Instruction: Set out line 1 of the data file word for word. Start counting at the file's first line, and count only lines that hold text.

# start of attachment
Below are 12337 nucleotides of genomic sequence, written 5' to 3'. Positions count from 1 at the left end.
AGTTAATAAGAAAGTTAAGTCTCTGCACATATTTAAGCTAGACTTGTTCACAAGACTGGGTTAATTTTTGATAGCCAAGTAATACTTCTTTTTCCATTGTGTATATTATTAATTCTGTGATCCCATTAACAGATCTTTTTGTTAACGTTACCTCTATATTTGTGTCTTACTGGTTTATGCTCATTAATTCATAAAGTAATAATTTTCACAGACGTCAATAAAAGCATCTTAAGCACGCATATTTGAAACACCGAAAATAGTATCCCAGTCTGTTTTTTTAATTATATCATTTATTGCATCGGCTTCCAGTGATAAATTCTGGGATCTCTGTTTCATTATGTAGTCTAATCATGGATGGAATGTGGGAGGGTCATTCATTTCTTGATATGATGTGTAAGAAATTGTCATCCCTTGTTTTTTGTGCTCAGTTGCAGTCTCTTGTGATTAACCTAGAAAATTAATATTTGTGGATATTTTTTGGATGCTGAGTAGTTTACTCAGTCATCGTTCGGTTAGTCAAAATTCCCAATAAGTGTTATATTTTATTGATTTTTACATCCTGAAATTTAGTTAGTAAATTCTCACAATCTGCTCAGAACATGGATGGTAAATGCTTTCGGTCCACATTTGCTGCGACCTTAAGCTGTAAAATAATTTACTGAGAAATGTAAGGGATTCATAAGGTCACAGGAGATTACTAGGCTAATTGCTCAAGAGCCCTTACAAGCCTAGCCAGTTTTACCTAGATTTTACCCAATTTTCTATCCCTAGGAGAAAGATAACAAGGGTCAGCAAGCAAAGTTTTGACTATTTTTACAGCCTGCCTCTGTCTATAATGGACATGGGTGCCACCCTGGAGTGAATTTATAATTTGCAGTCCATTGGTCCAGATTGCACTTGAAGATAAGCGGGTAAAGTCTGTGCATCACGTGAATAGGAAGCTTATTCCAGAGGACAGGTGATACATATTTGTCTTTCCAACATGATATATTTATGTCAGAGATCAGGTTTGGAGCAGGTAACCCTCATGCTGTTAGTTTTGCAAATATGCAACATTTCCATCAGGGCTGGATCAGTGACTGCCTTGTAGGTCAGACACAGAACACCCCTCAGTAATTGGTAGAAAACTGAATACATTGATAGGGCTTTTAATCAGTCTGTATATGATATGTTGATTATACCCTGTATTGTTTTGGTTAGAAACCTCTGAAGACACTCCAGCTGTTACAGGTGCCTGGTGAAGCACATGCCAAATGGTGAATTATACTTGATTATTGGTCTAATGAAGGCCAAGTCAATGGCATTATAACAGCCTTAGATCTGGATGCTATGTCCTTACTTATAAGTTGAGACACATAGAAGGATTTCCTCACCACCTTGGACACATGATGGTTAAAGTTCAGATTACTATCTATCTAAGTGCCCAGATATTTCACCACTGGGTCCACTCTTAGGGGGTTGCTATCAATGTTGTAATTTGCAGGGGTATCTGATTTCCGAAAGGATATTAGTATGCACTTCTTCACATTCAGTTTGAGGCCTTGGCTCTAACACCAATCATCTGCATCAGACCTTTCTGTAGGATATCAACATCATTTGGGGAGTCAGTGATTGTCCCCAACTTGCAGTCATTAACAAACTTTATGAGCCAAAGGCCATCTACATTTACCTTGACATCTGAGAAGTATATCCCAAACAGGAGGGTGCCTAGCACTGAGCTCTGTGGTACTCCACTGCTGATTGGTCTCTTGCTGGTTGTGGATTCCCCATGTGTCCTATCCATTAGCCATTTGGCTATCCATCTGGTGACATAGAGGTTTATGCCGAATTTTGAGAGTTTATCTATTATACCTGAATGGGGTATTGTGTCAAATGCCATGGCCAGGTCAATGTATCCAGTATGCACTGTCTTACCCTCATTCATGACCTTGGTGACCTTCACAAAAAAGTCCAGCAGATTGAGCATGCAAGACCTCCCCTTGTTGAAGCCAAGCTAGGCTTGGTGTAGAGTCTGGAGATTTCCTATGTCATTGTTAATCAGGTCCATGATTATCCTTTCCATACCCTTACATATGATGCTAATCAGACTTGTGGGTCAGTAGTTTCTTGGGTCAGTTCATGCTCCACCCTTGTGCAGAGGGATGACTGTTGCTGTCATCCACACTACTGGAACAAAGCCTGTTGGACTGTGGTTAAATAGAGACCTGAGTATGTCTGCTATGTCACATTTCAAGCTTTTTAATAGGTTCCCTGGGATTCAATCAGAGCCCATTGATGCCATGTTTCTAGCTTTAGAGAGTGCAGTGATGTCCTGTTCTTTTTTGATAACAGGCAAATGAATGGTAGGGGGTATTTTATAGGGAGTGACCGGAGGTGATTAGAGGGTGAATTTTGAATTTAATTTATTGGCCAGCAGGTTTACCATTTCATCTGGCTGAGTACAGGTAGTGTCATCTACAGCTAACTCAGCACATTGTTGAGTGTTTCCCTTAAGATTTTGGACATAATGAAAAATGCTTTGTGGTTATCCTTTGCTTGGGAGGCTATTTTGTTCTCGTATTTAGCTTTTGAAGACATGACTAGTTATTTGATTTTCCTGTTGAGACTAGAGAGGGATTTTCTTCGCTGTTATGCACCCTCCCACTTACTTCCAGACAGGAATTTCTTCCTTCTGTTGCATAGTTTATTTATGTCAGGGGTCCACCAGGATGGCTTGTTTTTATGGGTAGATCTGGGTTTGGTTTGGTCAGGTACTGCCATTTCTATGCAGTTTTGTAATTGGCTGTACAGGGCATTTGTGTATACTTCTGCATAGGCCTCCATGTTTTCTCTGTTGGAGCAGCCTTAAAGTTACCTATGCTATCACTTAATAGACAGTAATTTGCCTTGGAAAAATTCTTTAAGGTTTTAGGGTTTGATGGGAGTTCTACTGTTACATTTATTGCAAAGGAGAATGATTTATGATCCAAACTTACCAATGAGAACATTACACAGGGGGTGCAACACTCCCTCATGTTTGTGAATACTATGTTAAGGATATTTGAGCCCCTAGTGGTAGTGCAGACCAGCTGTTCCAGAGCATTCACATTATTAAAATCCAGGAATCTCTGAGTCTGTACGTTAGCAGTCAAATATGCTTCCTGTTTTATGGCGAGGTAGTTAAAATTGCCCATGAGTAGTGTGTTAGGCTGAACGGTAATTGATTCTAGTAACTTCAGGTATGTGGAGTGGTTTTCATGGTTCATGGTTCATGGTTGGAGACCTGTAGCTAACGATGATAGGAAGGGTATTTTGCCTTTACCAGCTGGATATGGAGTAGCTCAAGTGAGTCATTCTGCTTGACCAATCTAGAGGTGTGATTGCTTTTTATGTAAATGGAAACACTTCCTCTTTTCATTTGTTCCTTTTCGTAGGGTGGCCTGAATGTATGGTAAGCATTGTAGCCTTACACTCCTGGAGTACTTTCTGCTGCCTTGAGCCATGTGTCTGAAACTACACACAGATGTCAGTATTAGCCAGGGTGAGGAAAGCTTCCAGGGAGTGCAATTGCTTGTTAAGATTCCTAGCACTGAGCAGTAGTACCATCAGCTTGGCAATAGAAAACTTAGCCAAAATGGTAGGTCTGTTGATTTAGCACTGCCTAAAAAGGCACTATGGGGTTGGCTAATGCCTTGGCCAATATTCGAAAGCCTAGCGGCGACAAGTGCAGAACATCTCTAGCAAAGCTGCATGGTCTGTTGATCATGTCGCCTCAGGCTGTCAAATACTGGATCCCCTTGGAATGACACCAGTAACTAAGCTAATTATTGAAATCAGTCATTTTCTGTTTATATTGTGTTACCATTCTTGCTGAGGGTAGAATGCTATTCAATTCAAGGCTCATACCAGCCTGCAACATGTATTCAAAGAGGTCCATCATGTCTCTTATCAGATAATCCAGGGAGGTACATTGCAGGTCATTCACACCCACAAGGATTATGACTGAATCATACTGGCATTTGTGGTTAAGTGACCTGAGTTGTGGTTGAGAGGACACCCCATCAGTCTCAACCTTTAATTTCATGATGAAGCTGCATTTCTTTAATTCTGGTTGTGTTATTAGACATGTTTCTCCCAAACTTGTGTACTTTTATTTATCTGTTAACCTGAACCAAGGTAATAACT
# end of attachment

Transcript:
Below are 12337 nucleotides of genomic sequence, written 5' to 3'. Positions count from 1 at the left end.